This is a jolly special blog - it's specifically aimed at you ATR runners who are getting ready to tackle your first Ultra. Maybe you're reading this yourselves, or maybe Stu, Debs, Darryl or Lee are reading it out to you.
If so, I would like to request it is read in a big boomy Brian Blessed voice.
|HEEEEAR. WHAT IIIIII. AM SAYING. TO YOUUUU|
I think this is one a lot of you are worried about, so let's deal with it first. Yes, food for running longer is different to what you might eat on a short run. There is no single answer that works for everyone or every race, but it's not too complicated. Here are three things:
1. How much to take?
Don't get too swept along by it being an ultra: If you run a marathon on 3 gels, forcing yourself to eat four Scotch eggs and a baked potato on a flat 30 miler won't do any favours. To get an idea of how much you'll need, think about the amount of stuff you would take with you for a long training run (say of half the distance of your race), then double it and add a bit.
2. Take a little bit too much. This will stop you worrying that you're going to run out and not eating when you need to. This may appear to disagree with point 1 about not stuffing yourself, but you don't have to eat it all.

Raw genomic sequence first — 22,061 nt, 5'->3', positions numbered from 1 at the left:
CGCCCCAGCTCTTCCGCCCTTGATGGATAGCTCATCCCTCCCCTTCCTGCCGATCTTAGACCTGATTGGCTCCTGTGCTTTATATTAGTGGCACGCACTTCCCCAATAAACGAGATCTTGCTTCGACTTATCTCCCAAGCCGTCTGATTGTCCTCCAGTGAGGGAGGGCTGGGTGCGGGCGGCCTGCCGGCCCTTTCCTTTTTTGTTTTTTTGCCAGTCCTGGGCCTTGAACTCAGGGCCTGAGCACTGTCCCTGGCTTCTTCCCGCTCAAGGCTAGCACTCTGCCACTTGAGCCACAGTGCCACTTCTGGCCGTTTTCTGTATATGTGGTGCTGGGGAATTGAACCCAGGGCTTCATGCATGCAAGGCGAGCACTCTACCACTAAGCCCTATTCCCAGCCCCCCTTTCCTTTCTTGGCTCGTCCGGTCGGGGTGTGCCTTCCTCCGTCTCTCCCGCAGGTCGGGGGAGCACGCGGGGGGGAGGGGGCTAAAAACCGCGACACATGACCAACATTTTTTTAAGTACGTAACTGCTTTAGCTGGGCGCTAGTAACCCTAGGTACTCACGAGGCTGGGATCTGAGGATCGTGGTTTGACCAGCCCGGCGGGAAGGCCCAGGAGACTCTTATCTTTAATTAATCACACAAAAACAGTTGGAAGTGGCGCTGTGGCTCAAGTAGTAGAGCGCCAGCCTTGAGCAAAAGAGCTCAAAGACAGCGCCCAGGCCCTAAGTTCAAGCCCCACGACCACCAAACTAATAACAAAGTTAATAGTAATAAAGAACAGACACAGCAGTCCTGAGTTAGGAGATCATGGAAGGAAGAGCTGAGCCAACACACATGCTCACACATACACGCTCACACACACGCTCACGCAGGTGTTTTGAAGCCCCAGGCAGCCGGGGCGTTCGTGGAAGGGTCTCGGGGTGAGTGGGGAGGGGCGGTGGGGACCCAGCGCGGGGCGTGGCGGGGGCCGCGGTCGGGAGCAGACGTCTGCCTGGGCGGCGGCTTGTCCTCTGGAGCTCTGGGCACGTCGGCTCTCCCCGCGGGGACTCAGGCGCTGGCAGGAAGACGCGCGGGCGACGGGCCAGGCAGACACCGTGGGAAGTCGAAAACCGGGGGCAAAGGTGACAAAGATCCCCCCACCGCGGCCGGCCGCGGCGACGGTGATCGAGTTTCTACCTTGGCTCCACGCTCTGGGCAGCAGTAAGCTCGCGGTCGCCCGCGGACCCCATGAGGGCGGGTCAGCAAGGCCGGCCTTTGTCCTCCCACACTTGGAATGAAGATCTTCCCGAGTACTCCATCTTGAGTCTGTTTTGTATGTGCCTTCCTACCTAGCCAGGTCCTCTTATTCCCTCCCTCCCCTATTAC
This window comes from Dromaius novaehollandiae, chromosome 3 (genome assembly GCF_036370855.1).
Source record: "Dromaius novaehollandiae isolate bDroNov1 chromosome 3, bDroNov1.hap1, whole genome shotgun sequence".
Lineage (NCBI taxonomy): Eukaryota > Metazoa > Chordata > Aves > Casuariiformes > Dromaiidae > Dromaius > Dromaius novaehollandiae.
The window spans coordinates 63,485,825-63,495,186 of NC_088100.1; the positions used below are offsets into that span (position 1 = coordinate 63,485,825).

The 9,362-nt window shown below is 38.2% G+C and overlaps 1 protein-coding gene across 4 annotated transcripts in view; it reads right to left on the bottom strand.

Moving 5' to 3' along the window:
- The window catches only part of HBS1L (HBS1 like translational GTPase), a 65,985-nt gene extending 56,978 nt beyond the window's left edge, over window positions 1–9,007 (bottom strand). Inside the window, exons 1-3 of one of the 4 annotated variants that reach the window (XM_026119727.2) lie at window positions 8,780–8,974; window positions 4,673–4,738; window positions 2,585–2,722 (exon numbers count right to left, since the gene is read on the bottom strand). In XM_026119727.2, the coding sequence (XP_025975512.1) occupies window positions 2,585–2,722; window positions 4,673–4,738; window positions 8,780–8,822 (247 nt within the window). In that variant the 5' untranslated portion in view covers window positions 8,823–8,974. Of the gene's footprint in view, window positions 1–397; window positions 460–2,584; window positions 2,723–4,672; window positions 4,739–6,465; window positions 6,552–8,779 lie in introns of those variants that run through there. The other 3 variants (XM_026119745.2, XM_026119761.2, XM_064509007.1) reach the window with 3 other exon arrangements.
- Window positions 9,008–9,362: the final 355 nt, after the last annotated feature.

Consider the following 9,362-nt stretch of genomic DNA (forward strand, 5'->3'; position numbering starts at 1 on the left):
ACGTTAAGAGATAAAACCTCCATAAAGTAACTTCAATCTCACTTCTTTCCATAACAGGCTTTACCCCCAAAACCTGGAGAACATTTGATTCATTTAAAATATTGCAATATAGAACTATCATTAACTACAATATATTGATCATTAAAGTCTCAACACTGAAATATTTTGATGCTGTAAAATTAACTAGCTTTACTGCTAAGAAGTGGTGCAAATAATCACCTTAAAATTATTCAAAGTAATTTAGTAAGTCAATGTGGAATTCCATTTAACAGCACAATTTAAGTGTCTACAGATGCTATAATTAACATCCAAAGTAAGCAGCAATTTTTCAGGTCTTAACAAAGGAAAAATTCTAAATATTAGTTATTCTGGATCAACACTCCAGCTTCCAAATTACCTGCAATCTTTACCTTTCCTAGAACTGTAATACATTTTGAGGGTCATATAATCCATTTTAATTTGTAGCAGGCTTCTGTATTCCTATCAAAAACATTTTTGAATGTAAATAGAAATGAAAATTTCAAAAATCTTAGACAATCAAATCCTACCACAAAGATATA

3. What to take?
The absolutely most important thing is to take stuff you will want to eat. Take a mixture of flavours and textures so you don't get sick of one thing and stop eating. I take a mixture of chocolate bars, liquorice, fruit, boiled eggs, crisps, salted nuts, and gels. Test it out on your training runs and find out what you like - if you spent half your last long training run craving a banana omlette, take one with you next time. The mixture of sweet and savoury will also help by giving you some protein and carbohydrates as well as just sugar (I'm no expert on the science of this)